Identity Theft Has Evolved: Are You Prepared?
Consumers have been hearing about fraud and identity theft for years. As our society becomes increasingly digitized, scammers are finding more ways to rip people off. Identity thieves are hard at work looking to exploit and steal as much as they can from unsuspecting consumers. And this year, there are some new dangers to be on the lookout for.
In the past, we’ve written extensively about many of the steps that consumers should take to guard their identity. Here is a quick review of some important tips we’ve covered in previous years:
Beware of copycat phishing emails that appear to be from well-known retailers;
Be careful what websites you shop at as there are many clones of legitimate websites;
Use credit cards rather than debit cards for shopping as they are easier to reverse fraudulent charges;
Be careful what information you send through a public WiFi connection;
Review your financial accounts regularly (every couple of days at least);
Update the security software on your computer regularly;
Be careful about entering online contests as they are often phishing scams and sources of computer viruses;
Learn, understand, and utilize the privacy settings on social media sites and apps you use.
In addition to the aforementioned dangers, there are some new threats that consumers should be aware of. This is largely the result of criminals adapting to new technology. One prime example is the new chip-enabled credit and debit cards. Chip-enabled cards have made it far more difficult for criminals to use stolen card information at a retail store. This has given rise to more “card not present” (e.g., online) fraud using stolen credit card numbers or credit card accounts opened in the victim’s name.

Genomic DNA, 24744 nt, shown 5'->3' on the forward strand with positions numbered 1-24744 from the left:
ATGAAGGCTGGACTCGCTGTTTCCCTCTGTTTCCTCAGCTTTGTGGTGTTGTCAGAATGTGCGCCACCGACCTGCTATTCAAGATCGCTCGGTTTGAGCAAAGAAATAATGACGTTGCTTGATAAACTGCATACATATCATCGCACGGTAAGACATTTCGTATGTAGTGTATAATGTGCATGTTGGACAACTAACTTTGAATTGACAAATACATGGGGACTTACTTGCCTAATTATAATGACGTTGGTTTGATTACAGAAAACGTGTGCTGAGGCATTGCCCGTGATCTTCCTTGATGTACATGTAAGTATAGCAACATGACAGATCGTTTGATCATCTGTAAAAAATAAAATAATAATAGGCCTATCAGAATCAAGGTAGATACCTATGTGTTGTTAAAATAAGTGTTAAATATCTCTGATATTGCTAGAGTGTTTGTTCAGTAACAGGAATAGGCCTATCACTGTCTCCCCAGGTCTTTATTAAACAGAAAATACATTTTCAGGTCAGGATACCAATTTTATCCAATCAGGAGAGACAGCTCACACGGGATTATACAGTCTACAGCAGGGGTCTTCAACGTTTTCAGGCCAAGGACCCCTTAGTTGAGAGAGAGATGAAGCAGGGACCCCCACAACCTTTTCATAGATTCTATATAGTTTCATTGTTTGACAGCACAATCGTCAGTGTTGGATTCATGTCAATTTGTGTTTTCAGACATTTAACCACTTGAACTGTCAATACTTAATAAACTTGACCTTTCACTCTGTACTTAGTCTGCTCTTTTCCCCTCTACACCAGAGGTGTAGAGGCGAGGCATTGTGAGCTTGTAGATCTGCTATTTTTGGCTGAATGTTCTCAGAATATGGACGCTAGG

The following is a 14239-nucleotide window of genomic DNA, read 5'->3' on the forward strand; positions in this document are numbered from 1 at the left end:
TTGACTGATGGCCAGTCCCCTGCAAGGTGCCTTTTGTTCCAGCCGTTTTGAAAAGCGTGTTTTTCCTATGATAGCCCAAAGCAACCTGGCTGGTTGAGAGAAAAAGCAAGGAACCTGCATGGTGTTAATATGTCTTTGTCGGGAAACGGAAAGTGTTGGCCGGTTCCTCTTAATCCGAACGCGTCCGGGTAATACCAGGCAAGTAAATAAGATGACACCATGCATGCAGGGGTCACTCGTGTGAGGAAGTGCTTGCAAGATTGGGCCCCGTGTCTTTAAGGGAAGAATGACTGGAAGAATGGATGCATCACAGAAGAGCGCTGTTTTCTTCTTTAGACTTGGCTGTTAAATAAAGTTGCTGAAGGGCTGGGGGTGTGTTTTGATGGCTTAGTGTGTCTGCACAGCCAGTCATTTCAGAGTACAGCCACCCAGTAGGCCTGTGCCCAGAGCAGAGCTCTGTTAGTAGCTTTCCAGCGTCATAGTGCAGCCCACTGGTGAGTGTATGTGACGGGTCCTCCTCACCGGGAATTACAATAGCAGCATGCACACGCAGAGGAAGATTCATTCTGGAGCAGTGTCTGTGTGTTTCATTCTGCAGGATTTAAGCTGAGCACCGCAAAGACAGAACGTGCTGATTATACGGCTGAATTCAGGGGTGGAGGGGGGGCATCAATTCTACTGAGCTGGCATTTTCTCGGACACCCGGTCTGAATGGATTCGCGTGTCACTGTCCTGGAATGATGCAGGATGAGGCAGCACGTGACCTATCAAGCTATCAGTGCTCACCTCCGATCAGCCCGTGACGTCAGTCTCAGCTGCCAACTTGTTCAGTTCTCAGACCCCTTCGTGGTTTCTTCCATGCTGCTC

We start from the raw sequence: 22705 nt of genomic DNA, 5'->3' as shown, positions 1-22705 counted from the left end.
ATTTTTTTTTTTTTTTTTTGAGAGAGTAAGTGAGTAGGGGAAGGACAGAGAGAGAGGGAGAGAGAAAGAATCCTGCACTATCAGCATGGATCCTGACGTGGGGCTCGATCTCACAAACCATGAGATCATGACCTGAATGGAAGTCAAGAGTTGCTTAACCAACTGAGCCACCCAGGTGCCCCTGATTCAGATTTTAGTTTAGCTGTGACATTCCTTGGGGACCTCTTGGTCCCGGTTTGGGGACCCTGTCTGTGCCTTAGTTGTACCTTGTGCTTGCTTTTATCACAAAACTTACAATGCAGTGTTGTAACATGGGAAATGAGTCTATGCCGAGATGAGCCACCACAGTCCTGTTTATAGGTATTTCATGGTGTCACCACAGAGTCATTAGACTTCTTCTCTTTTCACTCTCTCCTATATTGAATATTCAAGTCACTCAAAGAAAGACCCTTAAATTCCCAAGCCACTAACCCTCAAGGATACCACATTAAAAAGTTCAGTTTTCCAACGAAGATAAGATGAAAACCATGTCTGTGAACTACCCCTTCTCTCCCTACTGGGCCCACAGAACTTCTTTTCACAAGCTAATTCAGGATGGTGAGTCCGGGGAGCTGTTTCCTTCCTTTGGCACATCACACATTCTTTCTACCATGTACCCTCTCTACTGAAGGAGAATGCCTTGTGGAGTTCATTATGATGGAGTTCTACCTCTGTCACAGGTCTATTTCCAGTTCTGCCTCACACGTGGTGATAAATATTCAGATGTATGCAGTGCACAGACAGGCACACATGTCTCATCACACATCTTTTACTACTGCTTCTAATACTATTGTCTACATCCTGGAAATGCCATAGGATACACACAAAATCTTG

Another way that thieves are adapting is by breaking into cell phone accounts or opening cell phone accounts in the name of the victim to defeat the two-factor authentication firewall. Many privileged accounts, such as email accounts, bank accounts, credit card accounts, satellite and cable TV services, and many others are now using two-factor authentication, which requires that an SMS text be sent to your cell phone with a verification code to access the account. By getting a hold of the victim’s cell phone account, they can intercept the text and gain access to these accounts and the treasure trove of information that lies within.
Protecting Yourself from Identity Theft
Cyber criminals are becoming increasingly sophisticated. Not only are they going after consumers’ data in more creative ways, they also continue to routinely break into the databases of major companies, thus exposing their customers’ private data to identity thieves. One of the most recent examples was the 2017 Equifax Data Breach, which reportedly exposed the Social Security numbers of more than 146 million consumers. If one of the major credit bureaus, which holds all of our most sensitive information, can get hacked, then no one is truly safe from the threat of identity theft. The best we can do is employ best practices to stay safe, closely monitor our credit activity, and take swift action if any fraudulent activity is detected.
Unfortunately, it is hard enough for the average consumer just to employ safe practices. It is virtually impossible to monitor our credit activity at all times. This is why services like LegalShield were created. LegalShield is a comprehensive identity protection service that monitors your Social Security number and other private information, court records, bank accounts, credit and debit card accounts, and social media accounts for suspicious activity.
The service is relatively inexpensive, with individual plans starting at $9.95/month and family plans starting at $24.95/month. This makes it affordable for individuals, and an ideal employee benefit for all types of organizations. Every employee needs an ID theft prevention plan, and employers who provide easy access to this type of service are more likely to have a happier and more loyal workforce.